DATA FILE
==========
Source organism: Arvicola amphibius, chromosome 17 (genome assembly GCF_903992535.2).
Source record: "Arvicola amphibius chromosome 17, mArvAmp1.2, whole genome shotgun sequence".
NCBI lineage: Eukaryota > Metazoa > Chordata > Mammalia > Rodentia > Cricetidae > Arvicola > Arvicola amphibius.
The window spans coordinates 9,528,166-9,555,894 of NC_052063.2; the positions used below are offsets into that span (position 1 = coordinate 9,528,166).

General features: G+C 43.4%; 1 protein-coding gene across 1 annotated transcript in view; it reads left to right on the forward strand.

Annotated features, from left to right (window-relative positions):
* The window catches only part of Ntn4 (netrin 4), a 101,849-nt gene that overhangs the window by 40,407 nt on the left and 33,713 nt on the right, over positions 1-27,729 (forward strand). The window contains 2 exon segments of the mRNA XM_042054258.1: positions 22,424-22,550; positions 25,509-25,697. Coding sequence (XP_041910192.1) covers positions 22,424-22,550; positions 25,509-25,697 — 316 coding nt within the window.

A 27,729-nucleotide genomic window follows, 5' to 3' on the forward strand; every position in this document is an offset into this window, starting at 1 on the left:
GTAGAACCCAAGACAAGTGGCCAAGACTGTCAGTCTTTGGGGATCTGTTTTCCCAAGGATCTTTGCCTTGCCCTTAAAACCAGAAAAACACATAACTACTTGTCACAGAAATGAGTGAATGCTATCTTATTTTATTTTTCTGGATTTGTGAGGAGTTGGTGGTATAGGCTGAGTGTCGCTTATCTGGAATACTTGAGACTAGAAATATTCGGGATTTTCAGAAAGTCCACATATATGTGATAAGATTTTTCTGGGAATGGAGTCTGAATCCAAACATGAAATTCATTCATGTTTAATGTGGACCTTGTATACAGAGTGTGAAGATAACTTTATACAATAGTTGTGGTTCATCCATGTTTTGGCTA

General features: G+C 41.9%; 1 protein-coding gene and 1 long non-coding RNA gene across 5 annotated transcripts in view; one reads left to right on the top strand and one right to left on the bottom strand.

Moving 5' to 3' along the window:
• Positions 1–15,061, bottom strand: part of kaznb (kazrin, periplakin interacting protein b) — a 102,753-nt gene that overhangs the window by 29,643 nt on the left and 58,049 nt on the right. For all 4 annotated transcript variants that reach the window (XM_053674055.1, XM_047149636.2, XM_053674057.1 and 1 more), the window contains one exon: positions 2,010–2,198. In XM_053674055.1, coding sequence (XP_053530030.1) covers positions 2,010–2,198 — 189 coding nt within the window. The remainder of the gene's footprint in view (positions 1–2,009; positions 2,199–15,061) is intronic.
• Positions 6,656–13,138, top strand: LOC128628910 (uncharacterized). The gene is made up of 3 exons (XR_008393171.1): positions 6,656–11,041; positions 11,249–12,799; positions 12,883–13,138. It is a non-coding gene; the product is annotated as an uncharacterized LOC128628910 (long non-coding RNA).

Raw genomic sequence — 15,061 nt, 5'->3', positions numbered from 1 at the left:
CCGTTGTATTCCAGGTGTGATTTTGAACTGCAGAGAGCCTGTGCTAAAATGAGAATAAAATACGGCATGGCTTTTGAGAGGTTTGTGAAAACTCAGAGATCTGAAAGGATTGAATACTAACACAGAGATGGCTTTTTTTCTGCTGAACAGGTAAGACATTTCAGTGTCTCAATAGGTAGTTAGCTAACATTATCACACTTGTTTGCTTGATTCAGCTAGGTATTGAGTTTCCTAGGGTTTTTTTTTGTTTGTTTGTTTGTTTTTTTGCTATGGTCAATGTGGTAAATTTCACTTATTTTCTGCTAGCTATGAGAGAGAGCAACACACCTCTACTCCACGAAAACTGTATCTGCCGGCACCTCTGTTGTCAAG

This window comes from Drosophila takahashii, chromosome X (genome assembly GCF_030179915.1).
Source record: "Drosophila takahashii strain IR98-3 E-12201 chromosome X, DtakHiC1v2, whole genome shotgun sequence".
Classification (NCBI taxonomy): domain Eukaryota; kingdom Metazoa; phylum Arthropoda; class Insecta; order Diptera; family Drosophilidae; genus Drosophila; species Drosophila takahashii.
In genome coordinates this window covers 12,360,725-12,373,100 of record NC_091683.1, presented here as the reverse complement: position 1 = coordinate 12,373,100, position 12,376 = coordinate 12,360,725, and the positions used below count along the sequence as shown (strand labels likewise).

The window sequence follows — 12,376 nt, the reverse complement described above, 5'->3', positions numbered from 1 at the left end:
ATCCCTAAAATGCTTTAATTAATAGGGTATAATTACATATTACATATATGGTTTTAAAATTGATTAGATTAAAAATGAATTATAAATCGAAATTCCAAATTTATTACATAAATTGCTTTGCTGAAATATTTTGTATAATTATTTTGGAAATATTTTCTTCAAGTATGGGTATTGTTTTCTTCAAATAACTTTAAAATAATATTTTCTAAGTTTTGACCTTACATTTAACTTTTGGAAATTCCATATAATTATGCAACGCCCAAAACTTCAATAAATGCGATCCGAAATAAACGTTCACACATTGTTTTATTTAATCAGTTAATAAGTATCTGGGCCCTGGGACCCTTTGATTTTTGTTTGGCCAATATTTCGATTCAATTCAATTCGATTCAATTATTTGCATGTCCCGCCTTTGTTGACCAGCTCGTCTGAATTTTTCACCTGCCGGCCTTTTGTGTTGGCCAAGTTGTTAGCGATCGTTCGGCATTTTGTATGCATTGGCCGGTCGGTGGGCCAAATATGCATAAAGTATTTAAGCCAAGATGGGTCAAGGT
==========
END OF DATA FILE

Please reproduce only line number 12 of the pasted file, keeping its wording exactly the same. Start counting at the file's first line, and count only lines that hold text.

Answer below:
• Positions 1–15,061, bottom strand: part of kaznb (kazrin, periplakin interacting protein b) — a 102,753-nt gene that overhangs the window by 29,643 nt on the left and 58,049 nt on the right. For all 4 annotated transcript variants that reach the window (XM_053674055.1, XM_047149636.2, XM_053674057.1 and 1 more), the window contains one exon: positions 2,010–2,198. In XM_053674055.1, coding sequence (XP_053530030.1) covers positions 2,010–2,198 — 189 coding nt within the window. The remainder of the gene's footprint in view (positions 1–2,009; positions 2,199–15,061) is intronic.